Sammee’s design is professional and atmospheric, though I felt it looked a bit too much like the original American cover to win, since the aim of this contest was to find a fresh new look. Interestingly, this was the only entry to mention that the book is part of the Echorium Sequence, but since the competition rules didn’t actually specify all the lettering (title, author, series name, etc.) had to be in place, I did not penalise the others for leaving them out.

ENTRY 2 by Daria
Daria sent in several designs with a very distinctive style. I loved all the artwork, but felt that the mermaid gave the best feel for Song Quest. This design would look very striking done in dark blue and silver, and if the waves at the bottom were removed there would be plenty of space for author name etc. to be added. It would also be quite easy to give the other two books in the Echorium Sequence the same distinctive look by using their particular half creatures in place of the mermaid – a centaur for Crystal Mask, a quetzal for Dark Quetzal – perhaps using different colours (green and silver for Crystal Mask, crimson and silver for Dark Quetzal?) With the stars in the background, the covers would glitter. This is a child-friendly design without feeling too “young”, so should appeal to the 9+ readership as well as older fantasy/mermaid lovers, so it’s the one I like best for a children’s edition of the book.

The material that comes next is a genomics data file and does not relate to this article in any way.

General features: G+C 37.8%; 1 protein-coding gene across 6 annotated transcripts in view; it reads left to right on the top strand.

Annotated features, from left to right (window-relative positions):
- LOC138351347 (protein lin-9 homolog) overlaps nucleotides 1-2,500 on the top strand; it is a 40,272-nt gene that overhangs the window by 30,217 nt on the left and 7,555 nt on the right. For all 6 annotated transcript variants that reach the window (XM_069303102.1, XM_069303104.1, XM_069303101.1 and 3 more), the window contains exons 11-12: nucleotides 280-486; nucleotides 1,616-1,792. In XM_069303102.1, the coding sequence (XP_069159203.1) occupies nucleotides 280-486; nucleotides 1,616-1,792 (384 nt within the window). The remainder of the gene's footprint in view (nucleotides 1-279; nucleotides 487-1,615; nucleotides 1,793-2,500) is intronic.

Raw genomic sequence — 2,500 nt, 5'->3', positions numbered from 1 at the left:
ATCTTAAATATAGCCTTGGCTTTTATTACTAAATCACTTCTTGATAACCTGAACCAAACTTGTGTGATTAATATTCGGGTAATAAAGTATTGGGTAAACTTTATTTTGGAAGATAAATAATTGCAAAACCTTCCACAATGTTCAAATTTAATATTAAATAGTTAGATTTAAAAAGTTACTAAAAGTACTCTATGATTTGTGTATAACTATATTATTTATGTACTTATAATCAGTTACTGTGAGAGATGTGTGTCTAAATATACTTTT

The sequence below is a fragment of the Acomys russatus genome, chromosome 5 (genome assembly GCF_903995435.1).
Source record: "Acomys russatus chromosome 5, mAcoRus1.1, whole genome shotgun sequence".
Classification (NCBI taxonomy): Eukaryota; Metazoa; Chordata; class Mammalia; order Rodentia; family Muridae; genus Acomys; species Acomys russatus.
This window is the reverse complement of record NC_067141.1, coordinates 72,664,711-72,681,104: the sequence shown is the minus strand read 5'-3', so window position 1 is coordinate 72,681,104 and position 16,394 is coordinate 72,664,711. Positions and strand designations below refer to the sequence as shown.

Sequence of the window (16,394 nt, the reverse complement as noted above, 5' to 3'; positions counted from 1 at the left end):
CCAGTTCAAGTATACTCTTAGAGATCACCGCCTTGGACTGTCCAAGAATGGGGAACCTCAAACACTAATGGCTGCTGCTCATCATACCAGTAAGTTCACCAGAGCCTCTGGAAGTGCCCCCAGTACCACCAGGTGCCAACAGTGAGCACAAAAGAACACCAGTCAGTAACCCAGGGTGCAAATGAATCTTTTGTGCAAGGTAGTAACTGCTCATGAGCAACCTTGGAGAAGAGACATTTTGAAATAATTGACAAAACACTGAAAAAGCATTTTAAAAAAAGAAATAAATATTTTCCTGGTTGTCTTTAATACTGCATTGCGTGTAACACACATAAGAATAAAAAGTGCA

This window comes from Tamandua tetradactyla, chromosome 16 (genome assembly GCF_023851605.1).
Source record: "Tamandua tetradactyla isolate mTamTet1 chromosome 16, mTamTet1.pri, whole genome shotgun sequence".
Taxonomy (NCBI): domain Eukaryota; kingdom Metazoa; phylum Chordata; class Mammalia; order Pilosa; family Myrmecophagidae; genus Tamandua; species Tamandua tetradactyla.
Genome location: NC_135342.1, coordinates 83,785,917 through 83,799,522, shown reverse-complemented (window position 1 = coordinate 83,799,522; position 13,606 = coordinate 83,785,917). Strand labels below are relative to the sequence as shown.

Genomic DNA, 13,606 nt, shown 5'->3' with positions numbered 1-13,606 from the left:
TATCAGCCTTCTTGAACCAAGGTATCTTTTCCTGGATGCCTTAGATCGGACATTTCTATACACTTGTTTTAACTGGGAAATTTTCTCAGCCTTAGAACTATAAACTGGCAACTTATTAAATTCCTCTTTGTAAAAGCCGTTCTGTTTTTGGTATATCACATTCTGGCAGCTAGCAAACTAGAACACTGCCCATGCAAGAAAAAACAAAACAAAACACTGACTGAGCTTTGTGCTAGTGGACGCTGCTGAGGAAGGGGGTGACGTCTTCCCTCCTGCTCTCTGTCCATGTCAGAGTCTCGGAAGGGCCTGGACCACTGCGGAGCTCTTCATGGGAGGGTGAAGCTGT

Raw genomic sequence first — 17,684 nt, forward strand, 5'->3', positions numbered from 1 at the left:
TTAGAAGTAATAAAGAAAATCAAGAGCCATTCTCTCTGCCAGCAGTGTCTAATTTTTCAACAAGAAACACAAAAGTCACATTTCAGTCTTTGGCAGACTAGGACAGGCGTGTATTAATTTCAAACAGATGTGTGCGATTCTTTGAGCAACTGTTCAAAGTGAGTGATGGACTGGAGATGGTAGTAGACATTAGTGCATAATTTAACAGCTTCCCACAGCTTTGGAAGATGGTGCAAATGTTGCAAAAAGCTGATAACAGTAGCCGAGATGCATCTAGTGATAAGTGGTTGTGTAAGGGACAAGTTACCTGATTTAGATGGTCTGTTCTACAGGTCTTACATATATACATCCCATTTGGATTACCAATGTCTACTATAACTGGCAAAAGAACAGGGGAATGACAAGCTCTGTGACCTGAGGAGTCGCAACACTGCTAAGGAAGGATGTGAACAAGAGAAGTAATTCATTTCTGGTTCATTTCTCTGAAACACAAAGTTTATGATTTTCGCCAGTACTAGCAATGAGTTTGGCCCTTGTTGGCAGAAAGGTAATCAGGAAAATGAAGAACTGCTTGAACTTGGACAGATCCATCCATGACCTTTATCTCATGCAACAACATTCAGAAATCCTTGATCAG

ENTRY 3 by Darlyn
Darlyn’s entry stood out for its clean, professional, modern look. The title and author name and the quote from the review are all beautifully positioned as part of the design. The reflected ghostly image in the eye is clever, and although my Singers don’t actually use musical instruments in the book – she looks as if she is holding a violin? – this could easily be tweaked to agree with the story. It was not quite so obvious, however, how the other two Echorium books could be given the same cover “look”, and I also think this one has quite an adult feel. So although initially drawn to this design as an adult reader, in the end I had to consider the story level and the fact the book is part of a series in making my final decision. If “Song Quest” ever had an adult edition, though, this is the one I’d choose!

Clearly, the above three entries all have different strengths, and in the end choosing a winner must come down to personal preference. Although Entry 3 is more of a finished product, I think Entry 2 would make the best basis for a fresh, distinctive, reader friendly design that could be extended to the other two books in the series.